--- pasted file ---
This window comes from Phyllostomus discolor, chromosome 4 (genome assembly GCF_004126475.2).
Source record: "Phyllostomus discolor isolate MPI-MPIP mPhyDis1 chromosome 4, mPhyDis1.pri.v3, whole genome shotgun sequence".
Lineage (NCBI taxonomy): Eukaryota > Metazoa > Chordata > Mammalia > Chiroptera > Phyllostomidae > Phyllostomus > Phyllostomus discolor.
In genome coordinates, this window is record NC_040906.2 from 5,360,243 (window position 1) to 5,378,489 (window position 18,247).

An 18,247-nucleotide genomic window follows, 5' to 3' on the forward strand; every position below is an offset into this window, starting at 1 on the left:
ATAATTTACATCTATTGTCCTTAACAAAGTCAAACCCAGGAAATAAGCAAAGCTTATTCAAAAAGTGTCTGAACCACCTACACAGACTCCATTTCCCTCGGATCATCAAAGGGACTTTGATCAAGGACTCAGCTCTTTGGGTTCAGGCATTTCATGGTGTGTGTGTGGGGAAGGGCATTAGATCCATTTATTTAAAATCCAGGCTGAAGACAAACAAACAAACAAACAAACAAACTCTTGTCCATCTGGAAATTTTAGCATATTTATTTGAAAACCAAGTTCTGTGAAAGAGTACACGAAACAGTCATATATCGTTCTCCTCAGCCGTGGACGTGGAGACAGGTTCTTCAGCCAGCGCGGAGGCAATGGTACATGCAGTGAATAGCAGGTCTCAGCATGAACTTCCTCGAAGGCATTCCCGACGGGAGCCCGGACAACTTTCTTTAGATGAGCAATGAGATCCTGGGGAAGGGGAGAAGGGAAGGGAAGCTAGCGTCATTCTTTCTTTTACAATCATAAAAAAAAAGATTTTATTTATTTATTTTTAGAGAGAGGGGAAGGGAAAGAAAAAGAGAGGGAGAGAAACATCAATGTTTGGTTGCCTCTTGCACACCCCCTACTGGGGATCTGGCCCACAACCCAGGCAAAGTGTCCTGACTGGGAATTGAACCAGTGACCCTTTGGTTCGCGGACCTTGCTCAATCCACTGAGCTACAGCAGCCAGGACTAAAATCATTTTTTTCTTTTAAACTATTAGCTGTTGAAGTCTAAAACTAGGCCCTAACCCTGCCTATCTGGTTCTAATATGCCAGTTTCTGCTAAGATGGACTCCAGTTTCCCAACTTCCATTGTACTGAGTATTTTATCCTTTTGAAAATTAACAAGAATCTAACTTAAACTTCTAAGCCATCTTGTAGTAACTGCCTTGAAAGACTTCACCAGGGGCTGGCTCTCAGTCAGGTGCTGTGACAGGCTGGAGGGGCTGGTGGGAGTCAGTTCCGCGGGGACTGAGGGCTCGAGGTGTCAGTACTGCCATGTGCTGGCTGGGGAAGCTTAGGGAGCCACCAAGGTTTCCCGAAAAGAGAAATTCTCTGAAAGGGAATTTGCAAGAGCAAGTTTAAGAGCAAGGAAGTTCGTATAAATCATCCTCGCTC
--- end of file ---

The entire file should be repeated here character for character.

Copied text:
This window comes from Phyllostomus discolor, chromosome 4 (genome assembly GCF_004126475.2).
Source record: "Phyllostomus discolor isolate MPI-MPIP mPhyDis1 chromosome 4, mPhyDis1.pri.v3, whole genome shotgun sequence".
Lineage (NCBI taxonomy): Eukaryota > Metazoa > Chordata > Mammalia > Chiroptera > Phyllostomidae > Phyllostomus > Phyllostomus discolor.
In genome coordinates, this window is record NC_040906.2 from 5,360,243 (window position 1) to 5,378,489 (window position 18,247).

An 18,247-nucleotide genomic window follows, 5' to 3' on the forward strand; every position below is an offset into this window, starting at 1 on the left:
ATAATTTACATCTATTGTCCTTAACAAAGTCAAACCCAGGAAATAAGCAAAGCTTATTCAAAAAGTGTCTGAACCACCTACACAGACTCCATTTCCCTCGGATCATCAAAGGGACTTTGATCAAGGACTCAGCTCTTTGGGTTCAGGCATTTCATGGTGTGTGTGTGGGGAAGGGCATTAGATCCATTTATTTAAAATCCAGGCTGAAGACAAACAAACAAACAAACAAACAAACTCTTGTCCATCTGGAAATTTTAGCATATTTATTTGAAAACCAAGTTCTGTGAAAGAGTACACGAAACAGTCATATATCGTTCTCCTCAGCCGTGGACGTGGAGACAGGTTCTTCAGCCAGCGCGGAGGCAATGGTACATGCAGTGAATAGCAGGTCTCAGCATGAACTTCCTCGAAGGCATTCCCGACGGGAGCCCGGACAACTTTCTTTAGATGAGCAATGAGATCCTGGGGAAGGGGAGAAGGGAAGGGAAGCTAGCGTCATTCTTTCTTTTACAATCATAAAAAAAAAGATTTTATTTATTTATTTTTAGAGAGAGGGGAAGGGAAAGAAAAAGAGAGGGAGAGAAACATCAATGTTTGGTTGCCTCTTGCACACCCCCTACTGGGGATCTGGCCCACAACCCAGGCAAAGTGTCCTGACTGGGAATTGAACCAGTGACCCTTTGGTTCGCGGACCTTGCTCAATCCACTGAGCTACAGCAGCCAGGACTAAAATCATTTTTTTCTTTTAAACTATTAGCTGTTGAAGTCTAAAACTAGGCCCTAACCCTGCCTATCTGGTTCTAATATGCCAGTTTCTGCTAAGATGGACTCCAGTTTCCCAACTTCCATTGTACTGAGTATTTTATCCTTTTGAAAATTAACAAGAATCTAACTTAAACTTCTAAGCCATCTTGTAGTAACTGCCTTGAAAGACTTCACCAGGGGCTGGCTCTCAGTCAGGTGCTGTGACAGGCTGGAGGGGCTGGTGGGAGTCAGTTCCGCGGGGACTGAGGGCTCGAGGTGTCAGTACTGCCATGTGCTGGCTGGGGAAGCTTAGGGAGCCACCAAGGTTTCCCGAAAAGAGAAATTCTCTGAAAGGGAATTTGCAAGAGCAAGTTTAAGAGCAAGGAAGTTCGTATAAATCATCCTCGCTC